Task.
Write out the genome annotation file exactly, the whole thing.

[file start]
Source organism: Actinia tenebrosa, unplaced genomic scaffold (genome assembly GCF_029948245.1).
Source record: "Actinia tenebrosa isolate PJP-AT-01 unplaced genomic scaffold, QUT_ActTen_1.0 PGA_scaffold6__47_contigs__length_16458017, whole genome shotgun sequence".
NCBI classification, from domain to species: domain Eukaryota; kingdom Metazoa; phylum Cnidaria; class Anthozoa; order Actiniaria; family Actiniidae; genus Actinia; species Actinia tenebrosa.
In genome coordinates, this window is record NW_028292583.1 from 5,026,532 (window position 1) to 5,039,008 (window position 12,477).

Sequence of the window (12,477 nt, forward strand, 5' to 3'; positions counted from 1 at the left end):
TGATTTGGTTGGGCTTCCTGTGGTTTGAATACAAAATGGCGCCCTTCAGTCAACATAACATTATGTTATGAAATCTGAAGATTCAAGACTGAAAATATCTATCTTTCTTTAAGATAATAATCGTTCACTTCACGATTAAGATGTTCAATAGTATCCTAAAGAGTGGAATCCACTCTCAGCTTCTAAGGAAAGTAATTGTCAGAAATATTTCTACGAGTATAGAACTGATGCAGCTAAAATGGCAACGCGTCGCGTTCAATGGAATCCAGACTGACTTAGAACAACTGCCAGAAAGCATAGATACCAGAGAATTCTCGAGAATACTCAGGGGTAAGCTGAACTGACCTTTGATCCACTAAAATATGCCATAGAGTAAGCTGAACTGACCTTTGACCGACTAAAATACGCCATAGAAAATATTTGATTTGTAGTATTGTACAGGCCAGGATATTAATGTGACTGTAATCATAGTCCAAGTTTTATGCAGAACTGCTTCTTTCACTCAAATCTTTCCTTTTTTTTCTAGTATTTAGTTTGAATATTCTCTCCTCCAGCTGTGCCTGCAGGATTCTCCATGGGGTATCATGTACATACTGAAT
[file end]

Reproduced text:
Source organism: Actinia tenebrosa, unplaced genomic scaffold (genome assembly GCF_029948245.1).
Source record: "Actinia tenebrosa isolate PJP-AT-01 unplaced genomic scaffold, QUT_ActTen_1.0 PGA_scaffold6__47_contigs__length_16458017, whole genome shotgun sequence".
NCBI classification, from domain to species: domain Eukaryota; kingdom Metazoa; phylum Cnidaria; class Anthozoa; order Actiniaria; family Actiniidae; genus Actinia; species Actinia tenebrosa.
In genome coordinates, this window is record NW_028292583.1 from 5,026,532 (window position 1) to 5,039,008 (window position 12,477).

Sequence of the window (12,477 nt, forward strand, 5' to 3'; positions counted from 1 at the left end):
TGATTTGGTTGGGCTTCCTGTGGTTTGAATACAAAATGGCGCCCTTCAGTCAACATAACATTATGTTATGAAATCTGAAGATTCAAGACTGAAAATATCTATCTTTCTTTAAGATAATAATCGTTCACTTCACGATTAAGATGTTCAATAGTATCCTAAAGAGTGGAATCCACTCTCAGCTTCTAAGGAAAGTAATTGTCAGAAATATTTCTACGAGTATAGAACTGATGCAGCTAAAATGGCAACGCGTCGCGTTCAATGGAATCCAGACTGACTTAGAACAACTGCCAGAAAGCATAGATACCAGAGAATTCTCGAGAATACTCAGGGGTAAGCTGAACTGACCTTTGATCCACTAAAATATGCCATAGAGTAAGCTGAACTGACCTTTGACCGACTAAAATACGCCATAGAAAATATTTGATTTGTAGTATTGTACAGGCCAGGATATTAATGTGACTGTAATCATAGTCCAAGTTTTATGCAGAACTGCTTCTTTCACTCAAATCTTTCCTTTTTTTTCTAGTATTTAGTTTGAATATTCTCTCCTCCAGCTGTGCCTGCAGGATTCTCCATGGGGTATCATGTACATACTGAAT